TechCrunch: Twitter algorithm changes will hide more bad tweets and trolls . “Twitter is making some new changes that calls on how the collective Twitterverse is responding to tweets to influence how often people see them. With these upcoming changes, tweets in conversations and search will be ranked based on a greater variety of data that takes into account things like the number of accounts registered to that user, whether that tweet prompted people to block the accounts and the IP address.”
Forbes: The Problem With Using AI To Fight Terrorism On Social Media. “Social media has a terrorism problem. From Twitter’s famous 2015 letter to Congress that it would never restrict the right of terrorists to use its platform, to its rapid about-face in the face of public and governmental outcry, Silicon Valley has had a change of heart in how it sees its role in curbing the use of its tools by those who wish to commit violence across the world. Today Facebook released a new transparency report that emphasizes its efforts to combat terroristic use of its platform and the role AI is playing in what it claims are significant successes. Yet, that narrative of AI success has been increasingly challenged, from academic studies suggesting that not only is content not being deleted, but that other Facebook tools may actually be assisting terrorists, to a Bloomberg piece last week that demonstrates just how readily terrorist content can still be found on Facebook. Can we really rely on AI to curb terroristic use of social media?”
BuzzFeed: Silicon Valley Can’t Be Trusted With Our History. “It’s the paradox of the internet age: Smartphones and social media have created an archive of publicly available information unlike any in human history — an ocean of eyewitness testimony. But while we create almost everything on the internet, we control almost none of it. In the summer of 2017, observers of the Syrian civil war realized that YouTube was removing dozens of channels and tens of thousands of videos documenting the conflict. The deletions occurred after YouTube announced that it had deployed ‘cutting-edge machine learning technology … to identify and remove violent extremism and terrorism-related content.’ But the machines went too far.”
Techdirt: Again, Algorithms Suck At Determining ‘Bad’ Content, Often To Hilarious Degrees. Warning: there is a swear word in this quote. “A few weeks back, Mike wrote a post detailing how absolutely shitty algorithms can be at determining what is ‘bad’ or ‘offensive’ or otherwise ‘undesirable’ content. While his post detailed failings in algorithms judging such weighty content as war-crime investigations versus terrorist propaganda, and Nazi hate-speech versus legitimate news reporting, the central thesis in all of this is that relying on platforms to host our speech and content when those platforms employ very, very imperfect algorithms as gatekeepers is a terrible idea. And it leads to undesirable outcomes at levels far below those of Nazis and terrorism.”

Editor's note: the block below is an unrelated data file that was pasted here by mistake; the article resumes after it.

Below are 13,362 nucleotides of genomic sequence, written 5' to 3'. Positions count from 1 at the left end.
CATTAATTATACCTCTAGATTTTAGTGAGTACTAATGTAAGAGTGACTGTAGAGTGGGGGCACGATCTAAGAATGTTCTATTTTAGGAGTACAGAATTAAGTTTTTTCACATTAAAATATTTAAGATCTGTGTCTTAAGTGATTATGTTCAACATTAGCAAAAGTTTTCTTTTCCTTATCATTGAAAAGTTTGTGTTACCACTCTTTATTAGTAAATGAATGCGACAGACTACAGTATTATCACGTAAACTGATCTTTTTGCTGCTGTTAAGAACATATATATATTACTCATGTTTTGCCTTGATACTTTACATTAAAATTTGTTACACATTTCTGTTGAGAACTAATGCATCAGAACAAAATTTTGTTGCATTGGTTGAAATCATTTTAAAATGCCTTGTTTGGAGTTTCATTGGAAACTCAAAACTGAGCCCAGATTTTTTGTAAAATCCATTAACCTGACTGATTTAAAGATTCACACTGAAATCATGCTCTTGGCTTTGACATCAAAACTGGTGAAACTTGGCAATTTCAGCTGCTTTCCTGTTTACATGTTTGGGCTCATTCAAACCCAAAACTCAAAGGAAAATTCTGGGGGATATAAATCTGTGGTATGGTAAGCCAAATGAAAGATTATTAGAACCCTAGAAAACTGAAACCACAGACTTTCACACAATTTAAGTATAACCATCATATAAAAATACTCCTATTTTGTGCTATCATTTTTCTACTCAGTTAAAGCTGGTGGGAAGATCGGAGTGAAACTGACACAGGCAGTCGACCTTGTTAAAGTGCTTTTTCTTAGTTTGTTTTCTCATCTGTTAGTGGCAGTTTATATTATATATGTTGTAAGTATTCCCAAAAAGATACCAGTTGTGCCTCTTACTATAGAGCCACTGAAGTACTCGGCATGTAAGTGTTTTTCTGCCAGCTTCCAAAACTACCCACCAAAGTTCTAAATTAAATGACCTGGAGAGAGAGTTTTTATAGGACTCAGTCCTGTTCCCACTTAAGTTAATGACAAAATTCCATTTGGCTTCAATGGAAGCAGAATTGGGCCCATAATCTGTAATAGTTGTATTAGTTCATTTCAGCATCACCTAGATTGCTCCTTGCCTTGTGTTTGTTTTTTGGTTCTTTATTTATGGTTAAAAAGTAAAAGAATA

The Outline: How Platforms Alter History. “After Nasim Aghdam opened fire at YouTube’s San Bruno headquarters last week, injuring three and killing herself, social media platforms swiftly moved to scour her from the web. Her four YouTube channels disappeared, replaced by a message saying they’d been removed for “multiple or severe violations” of the site’s policies. Instagram and Facebook both deleted her profiles as well. Even her personal website is gone.”
The Telegraph: Government develops artificial intelligence program to stop online extremism. “The £600,000 software can automatically detect Isil propaganda and stop it from going online, and ministers claim the new tool can detect 94 per cent of Isil propaganda with 99.9 per cent accuracy.” For the purposes of this article, Isil = ISIS, as far as I can tell.
YouTube: Expanding our work against abuse of our platform. “In the last year, we took actions to protect our community against violent or extremist content, testing new systems to combat emerging and evolving threats. We tightened our policies on what content can appear on our platform, or earn revenue for creators. We increased our enforcement teams. And we invested in powerful new machine learning technology to scale the efforts of our human moderators to take down videos and comments that violate our policies. Now, we are applying the lessons we’ve learned from our work fighting violent extremism content over the last year in order to tackle other problematic content. Our goal is to stay one step ahead of bad actors, making it harder for policy-violating content to surface or remain on YouTube.”